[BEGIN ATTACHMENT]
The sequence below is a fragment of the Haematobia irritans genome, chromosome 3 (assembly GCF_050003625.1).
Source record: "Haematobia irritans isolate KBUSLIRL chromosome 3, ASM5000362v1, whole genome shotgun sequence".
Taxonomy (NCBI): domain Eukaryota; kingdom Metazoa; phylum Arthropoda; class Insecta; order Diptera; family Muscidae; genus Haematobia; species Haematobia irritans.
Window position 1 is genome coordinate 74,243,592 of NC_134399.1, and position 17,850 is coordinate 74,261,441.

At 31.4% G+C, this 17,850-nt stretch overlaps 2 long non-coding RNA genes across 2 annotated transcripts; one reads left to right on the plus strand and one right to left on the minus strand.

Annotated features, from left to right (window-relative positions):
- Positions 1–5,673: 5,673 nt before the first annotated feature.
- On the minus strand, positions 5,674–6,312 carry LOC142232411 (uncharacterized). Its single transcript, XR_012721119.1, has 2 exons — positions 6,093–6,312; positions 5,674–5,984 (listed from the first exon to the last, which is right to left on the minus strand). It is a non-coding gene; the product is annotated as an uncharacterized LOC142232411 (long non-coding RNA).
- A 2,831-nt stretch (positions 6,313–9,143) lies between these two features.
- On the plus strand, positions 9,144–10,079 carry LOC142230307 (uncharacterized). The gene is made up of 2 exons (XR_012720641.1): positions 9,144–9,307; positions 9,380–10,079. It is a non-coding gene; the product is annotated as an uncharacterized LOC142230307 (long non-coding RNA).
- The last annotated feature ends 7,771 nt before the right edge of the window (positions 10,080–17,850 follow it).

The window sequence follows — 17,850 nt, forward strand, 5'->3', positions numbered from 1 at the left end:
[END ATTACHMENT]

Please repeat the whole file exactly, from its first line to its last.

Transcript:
The sequence below is a fragment of the Haematobia irritans genome, chromosome 3 (assembly GCF_050003625.1).
Source record: "Haematobia irritans isolate KBUSLIRL chromosome 3, ASM5000362v1, whole genome shotgun sequence".
Taxonomy (NCBI): domain Eukaryota; kingdom Metazoa; phylum Arthropoda; class Insecta; order Diptera; family Muscidae; genus Haematobia; species Haematobia irritans.
Window position 1 is genome coordinate 74,243,592 of NC_134399.1, and position 17,850 is coordinate 74,261,441.

At 31.4% G+C, this 17,850-nt stretch overlaps 2 long non-coding RNA genes across 2 annotated transcripts; one reads left to right on the plus strand and one right to left on the minus strand.

Annotated features, from left to right (window-relative positions):
- Positions 1–5,673: 5,673 nt before the first annotated feature.
- On the minus strand, positions 5,674–6,312 carry LOC142232411 (uncharacterized). Its single transcript, XR_012721119.1, has 2 exons — positions 6,093–6,312; positions 5,674–5,984 (listed from the first exon to the last, which is right to left on the minus strand). It is a non-coding gene; the product is annotated as an uncharacterized LOC142232411 (long non-coding RNA).
- A 2,831-nt stretch (positions 6,313–9,143) lies between these two features.
- On the plus strand, positions 9,144–10,079 carry LOC142230307 (uncharacterized). The gene is made up of 2 exons (XR_012720641.1): positions 9,144–9,307; positions 9,380–10,079. It is a non-coding gene; the product is annotated as an uncharacterized LOC142230307 (long non-coding RNA).
- The last annotated feature ends 7,771 nt before the right edge of the window (positions 10,080–17,850 follow it).

The window sequence follows — 17,850 nt, forward strand, 5'->3', positions numbered from 1 at the left end: